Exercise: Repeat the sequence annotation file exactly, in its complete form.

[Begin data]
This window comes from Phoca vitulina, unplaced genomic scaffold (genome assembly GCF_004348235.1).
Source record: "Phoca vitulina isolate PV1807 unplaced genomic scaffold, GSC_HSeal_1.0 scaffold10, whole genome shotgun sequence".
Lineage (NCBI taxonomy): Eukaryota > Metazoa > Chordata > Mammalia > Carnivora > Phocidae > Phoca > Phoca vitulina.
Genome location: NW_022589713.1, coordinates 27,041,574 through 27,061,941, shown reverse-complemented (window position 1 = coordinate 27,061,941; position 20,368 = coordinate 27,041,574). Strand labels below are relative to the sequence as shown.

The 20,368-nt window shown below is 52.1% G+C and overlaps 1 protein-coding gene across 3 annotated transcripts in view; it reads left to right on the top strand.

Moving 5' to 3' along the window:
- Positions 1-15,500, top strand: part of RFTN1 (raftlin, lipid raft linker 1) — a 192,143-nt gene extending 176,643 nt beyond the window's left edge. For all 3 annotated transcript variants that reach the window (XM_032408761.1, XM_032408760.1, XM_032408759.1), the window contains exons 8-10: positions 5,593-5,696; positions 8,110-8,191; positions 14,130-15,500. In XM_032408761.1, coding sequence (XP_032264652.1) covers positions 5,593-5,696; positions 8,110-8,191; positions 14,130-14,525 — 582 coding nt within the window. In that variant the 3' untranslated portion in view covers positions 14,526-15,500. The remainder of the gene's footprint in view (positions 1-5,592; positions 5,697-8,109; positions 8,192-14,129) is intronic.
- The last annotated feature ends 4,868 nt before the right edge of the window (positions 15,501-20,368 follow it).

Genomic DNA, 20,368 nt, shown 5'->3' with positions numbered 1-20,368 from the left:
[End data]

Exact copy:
This window comes from Phoca vitulina, unplaced genomic scaffold (genome assembly GCF_004348235.1).
Source record: "Phoca vitulina isolate PV1807 unplaced genomic scaffold, GSC_HSeal_1.0 scaffold10, whole genome shotgun sequence".
Lineage (NCBI taxonomy): Eukaryota > Metazoa > Chordata > Mammalia > Carnivora > Phocidae > Phoca > Phoca vitulina.
Genome location: NW_022589713.1, coordinates 27,041,574 through 27,061,941, shown reverse-complemented (window position 1 = coordinate 27,061,941; position 20,368 = coordinate 27,041,574). Strand labels below are relative to the sequence as shown.

The 20,368-nt window shown below is 52.1% G+C and overlaps 1 protein-coding gene across 3 annotated transcripts in view; it reads left to right on the top strand.

Moving 5' to 3' along the window:
- Positions 1-15,500, top strand: part of RFTN1 (raftlin, lipid raft linker 1) — a 192,143-nt gene extending 176,643 nt beyond the window's left edge. For all 3 annotated transcript variants that reach the window (XM_032408761.1, XM_032408760.1, XM_032408759.1), the window contains exons 8-10: positions 5,593-5,696; positions 8,110-8,191; positions 14,130-15,500. In XM_032408761.1, coding sequence (XP_032264652.1) covers positions 5,593-5,696; positions 8,110-8,191; positions 14,130-14,525 — 582 coding nt within the window. In that variant the 3' untranslated portion in view covers positions 14,526-15,500. The remainder of the gene's footprint in view (positions 1-5,592; positions 5,697-8,109; positions 8,192-14,129) is intronic.
- The last annotated feature ends 4,868 nt before the right edge of the window (positions 15,501-20,368 follow it).

Genomic DNA, 20,368 nt, shown 5'->3' with positions numbered 1-20,368 from the left: